If you’re planning a trip to Costa Rica, this blog post is for you. Don’t move an inch.
I’ve just got back from one month travelling and exploring this gorgeous Central American country and in this blog post I am going to share all of my lessons, findings and top tips to help you plan your visit (and not make the same mistakes!).
We will go through top tips for renting a car in Costa Rica, what to expect from the roads in Costa Rica, how much it costs to eat in Costa Rica, examples prices in Costa Rica, all the way to how to be a sustainable tourist in this country, what money is accepted in Costa Rica and how to choose your destinations wisely. Yep, there’s a lot of really important knowledge in this Costa Rica travel guide and you’ll be left with more top tips for travelling in Costa Rica than you thought possible. I got you.
Did you know?
Over 25% of Costa Rica’s land has now been turned into protected parks and reserves. There are currently 27 national parks, 58 wildlife refuges, 32 protected zones, 15 wetland areas/mangroves, 11 forest reserves, and 8 biological reserves, as well as 12 other conservation regions! This land is incredible.
If you’re planning your dream trip to Costa Rica you’re onto something out of this world!
At the same time though, it’s important to do your research before travelling to Costa Rica because Costa Rica is known to be the ‘Switzerland of Central America‘. Mhmmmm… not cheap. Don’t worry we have ways to save money in Costa Rica in this blog post too!
With this Google Map, you can have all my tips and recommendations at the touch of your fingertips. These are all the things I wish I knew and spent a lot of time researching before my Costa Rica adventures.
Top Tips For Travelling In Costa Rica
1. Costa Rica is a lot more expensive than it’s neighbouring countries
This was probably the advice I was given the most before heading to Costa Rica, forget mozzie spray.
‘It’s so expensive’ were the words on fellow travellers lips. I have to say, it’s true. Travelling in Costa Rica isn’t cheap, particularly if you want to make the most of the abundant land and visit multiple national parks, waterfalls and reserves. Some are cheaper than others, for example the Uvita waterfall entry was $4 per person. For the Rio Celeste waterfall (and National Park entry) it was $15 with parking.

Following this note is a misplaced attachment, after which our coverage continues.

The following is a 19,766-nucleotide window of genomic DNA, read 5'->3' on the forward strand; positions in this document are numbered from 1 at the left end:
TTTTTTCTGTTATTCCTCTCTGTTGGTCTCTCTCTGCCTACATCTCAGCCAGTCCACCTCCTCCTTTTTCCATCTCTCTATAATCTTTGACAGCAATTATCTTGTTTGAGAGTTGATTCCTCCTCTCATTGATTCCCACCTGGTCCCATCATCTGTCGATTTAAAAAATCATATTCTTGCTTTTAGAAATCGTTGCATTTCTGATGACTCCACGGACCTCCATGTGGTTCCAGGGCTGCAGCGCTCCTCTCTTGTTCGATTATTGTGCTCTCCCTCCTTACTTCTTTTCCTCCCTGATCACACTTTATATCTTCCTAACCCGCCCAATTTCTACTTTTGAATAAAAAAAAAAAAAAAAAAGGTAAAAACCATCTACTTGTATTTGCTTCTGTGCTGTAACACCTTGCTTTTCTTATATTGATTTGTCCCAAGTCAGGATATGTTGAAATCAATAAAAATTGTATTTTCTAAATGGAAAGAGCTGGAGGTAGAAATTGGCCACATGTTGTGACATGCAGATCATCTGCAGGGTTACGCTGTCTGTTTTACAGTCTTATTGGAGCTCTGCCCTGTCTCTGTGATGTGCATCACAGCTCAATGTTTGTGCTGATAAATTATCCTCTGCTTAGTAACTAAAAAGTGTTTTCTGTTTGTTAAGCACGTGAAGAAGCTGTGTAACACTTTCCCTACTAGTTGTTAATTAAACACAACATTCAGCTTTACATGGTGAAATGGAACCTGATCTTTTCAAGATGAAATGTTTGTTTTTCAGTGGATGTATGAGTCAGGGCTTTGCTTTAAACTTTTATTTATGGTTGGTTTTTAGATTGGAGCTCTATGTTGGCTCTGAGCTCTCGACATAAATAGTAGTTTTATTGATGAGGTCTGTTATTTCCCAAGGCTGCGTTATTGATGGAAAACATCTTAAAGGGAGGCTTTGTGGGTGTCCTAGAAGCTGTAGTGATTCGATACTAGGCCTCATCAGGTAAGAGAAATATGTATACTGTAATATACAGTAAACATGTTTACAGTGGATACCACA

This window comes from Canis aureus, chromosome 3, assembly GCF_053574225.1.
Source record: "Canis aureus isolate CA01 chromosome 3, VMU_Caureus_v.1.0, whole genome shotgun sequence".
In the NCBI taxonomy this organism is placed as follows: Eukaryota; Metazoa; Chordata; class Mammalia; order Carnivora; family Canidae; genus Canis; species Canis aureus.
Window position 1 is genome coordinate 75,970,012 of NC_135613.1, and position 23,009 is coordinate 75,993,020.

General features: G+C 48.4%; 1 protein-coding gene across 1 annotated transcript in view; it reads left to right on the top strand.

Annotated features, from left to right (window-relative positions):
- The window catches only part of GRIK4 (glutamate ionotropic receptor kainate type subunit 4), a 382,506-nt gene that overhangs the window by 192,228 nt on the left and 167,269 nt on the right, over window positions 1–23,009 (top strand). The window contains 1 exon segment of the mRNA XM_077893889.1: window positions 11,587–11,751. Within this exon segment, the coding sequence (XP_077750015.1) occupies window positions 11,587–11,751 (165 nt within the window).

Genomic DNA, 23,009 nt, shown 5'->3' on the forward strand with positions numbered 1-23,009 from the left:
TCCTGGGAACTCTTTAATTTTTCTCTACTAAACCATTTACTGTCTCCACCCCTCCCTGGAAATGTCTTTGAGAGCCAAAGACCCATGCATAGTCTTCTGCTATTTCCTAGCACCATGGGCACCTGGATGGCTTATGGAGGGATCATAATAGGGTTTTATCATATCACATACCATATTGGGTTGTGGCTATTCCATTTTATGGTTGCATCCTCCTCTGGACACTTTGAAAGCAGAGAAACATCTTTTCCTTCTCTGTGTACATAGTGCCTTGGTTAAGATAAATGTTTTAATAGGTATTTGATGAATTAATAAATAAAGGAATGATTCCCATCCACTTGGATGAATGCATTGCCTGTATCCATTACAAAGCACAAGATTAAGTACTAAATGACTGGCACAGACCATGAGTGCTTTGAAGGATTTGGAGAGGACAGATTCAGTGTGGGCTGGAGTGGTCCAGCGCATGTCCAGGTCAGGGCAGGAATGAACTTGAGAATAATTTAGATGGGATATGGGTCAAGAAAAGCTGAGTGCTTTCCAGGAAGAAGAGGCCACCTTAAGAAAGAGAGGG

Most things come with a price and so it’s important to account for the extra costs beyond the basics (transport, accommodation and food) when planning and budgeting for your trip to Costa Rica.
I probably felt the costs a little more as I was travelling solo and choosing to stay in hotels / Airbnbs / guest houses, as opposed to hostels and shared rooms. In my opinion, there are always ways to cut costs and save money on a trip, including in Costa Rica so fear not, don’t let these comments put you off the trip of a lifetime here!
2. You can use either USD / CRC in most places
If you’re confused about the currency accepted here in Costa Rica, let me clear things up for you.
Costa Rica’s national currency is the colón (Costa Rican Colones) but US $ dollars are pretty much accepted everywhere too.
When you withdraw money at ATMs you will most likely be withdrawing in CRC but when you pay by card you can choose to pay in USD or CRC.
Basically, as long as you have USD or CRC you will be fine to pay. If the vendor only has CRC and you pay in USD, they will calculate the change in CRC for you. So you just may end up with a mix of currencies in your wallet.
One top tip for travelling in Costa Rica, I will say, is that when you withdraw / get money exchanged prior to travelling get a mixture of small and large notes. Some people struggled to give me change when I was breaking the larger notes.
Also, if you’re driving and use the toll roads available in Costa Rica, it’s great to have some change rolling around for a speedy drive through.
3. Paying in cash can secure you a cheaper price
Another top tip for travelling in Costa Rica and reason to carry at least some cash around with you is that cash can secure you a cheaper price or better deal with vendors.
I would never advise carrying too much cash but a mixture of card and cash, particularly when shopping is a great idea!
Cash was also useful for me in Costa Rica when they had a power cut (more frequent than you think, usually due to rain) and I was needing to pay in a restaurant when card machines were down.
Oh, and for parking, you’ll need some small change/notes. A lot of paring areas are run by locals that ask for a small donation and of course, don’t take card.
4. Look out for the 10% service charge and 13% tax!
The taxes in Costa Rica are something to look out for, particularly if you’re on a budget and not wanting any surprise additions to your bill at the end of the night.